With the caveat that the SEC hasn't implemented its rules based upon the JOBS act yet, I will answer your question generally, but crowdfunding is not yet able to be used in many contexts until the SEC puts its rules into effect.
If you are talking about a company raising money to use to buy property, the question is what is the investor getting? If you use a Kickstarter or similar platform which raises funds by a "pledge" or "gift" essentially and the investor doesn't really get anything in return for their money, it probably doesn't implicate any securities laws and you would probably be able to raise money that way. However, if the investor(s) put money in in exchange for some part of your business, whether stock in a corporation, payment of profits, or some form of return through loan payments, etc., that probably involves the offer and sale of a security. Since this question is in equity based crowdfunding, I assume you were planning on some type of stock being sold to the investor.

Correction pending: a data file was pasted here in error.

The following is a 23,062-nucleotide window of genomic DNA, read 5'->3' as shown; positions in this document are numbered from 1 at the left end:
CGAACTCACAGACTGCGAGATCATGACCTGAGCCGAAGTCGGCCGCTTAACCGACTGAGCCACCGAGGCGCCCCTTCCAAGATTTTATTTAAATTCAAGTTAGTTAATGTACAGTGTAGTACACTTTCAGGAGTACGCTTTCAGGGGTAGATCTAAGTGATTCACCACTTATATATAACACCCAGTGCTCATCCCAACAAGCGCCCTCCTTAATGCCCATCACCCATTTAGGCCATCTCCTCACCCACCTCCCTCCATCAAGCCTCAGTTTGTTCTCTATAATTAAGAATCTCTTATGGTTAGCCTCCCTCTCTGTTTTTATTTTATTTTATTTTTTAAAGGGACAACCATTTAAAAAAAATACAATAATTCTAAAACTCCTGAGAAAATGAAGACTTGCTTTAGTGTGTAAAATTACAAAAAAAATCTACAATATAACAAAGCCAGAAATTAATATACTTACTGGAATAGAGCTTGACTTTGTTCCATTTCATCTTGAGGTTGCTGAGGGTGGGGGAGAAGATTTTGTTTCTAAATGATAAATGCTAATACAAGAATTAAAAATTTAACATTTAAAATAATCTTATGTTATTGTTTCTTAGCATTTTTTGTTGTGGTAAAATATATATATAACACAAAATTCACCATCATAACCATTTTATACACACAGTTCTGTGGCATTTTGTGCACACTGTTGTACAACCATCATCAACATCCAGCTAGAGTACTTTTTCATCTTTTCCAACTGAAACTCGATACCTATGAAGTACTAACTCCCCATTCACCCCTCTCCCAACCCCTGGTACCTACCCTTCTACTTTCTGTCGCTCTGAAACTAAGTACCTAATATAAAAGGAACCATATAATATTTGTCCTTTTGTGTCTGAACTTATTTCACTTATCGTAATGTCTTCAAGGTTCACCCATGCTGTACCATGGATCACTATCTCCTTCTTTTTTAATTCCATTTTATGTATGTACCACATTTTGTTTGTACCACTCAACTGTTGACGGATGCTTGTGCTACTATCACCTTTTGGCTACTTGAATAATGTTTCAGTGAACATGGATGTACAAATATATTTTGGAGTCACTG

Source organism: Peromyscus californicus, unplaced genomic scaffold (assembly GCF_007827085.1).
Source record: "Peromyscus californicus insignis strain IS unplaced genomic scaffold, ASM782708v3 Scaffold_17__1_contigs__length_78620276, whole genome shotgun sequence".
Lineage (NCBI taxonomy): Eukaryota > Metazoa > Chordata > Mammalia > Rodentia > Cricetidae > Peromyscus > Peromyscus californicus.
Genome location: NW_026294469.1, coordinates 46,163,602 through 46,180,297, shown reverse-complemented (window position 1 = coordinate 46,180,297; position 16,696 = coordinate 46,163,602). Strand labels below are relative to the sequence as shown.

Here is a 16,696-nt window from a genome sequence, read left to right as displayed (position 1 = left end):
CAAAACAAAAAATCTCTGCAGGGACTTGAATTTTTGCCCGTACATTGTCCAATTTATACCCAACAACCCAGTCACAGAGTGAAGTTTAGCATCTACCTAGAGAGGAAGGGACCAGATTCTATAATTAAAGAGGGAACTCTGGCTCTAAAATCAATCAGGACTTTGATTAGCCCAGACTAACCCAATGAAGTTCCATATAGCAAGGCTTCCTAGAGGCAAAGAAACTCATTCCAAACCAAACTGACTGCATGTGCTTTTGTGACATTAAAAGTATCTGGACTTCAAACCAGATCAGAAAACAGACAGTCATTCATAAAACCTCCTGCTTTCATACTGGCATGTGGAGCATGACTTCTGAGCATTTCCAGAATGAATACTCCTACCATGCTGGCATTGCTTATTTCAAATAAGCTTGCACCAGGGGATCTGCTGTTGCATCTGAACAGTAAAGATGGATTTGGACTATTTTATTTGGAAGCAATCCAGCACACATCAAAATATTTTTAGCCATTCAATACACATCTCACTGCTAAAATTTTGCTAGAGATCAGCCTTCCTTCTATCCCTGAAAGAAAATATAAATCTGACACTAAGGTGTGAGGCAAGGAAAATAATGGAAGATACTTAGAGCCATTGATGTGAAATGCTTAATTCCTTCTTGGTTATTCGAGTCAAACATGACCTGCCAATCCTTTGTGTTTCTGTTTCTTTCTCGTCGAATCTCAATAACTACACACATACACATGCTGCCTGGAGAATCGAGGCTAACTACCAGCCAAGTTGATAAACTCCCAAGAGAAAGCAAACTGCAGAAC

This would involve the offer and sale of a security and have to comply with now existing, or future changes per the JOBS Act, securities laws. Once the regulations go into effect, you probably could complete this type of raise. As the law stands now, you could raise money in exchange for equity and use the money for a legitimate business purpose, which could include the purchase of an asset, such as land or developing it. There may be other issues depending upon the structure and your specific business, but generally, you could use an exemption from securities registration to raise the money. Once the JOBS Act is fully implemented, you could likely also extend that exemption to use crowdfunding to complete the raise.
So the short answer is, yes, you probably could do what you propose, but there are a number of legal factors to examine and you would have to wait to use crowdfunding until after the SEC implements its JOBS act rules.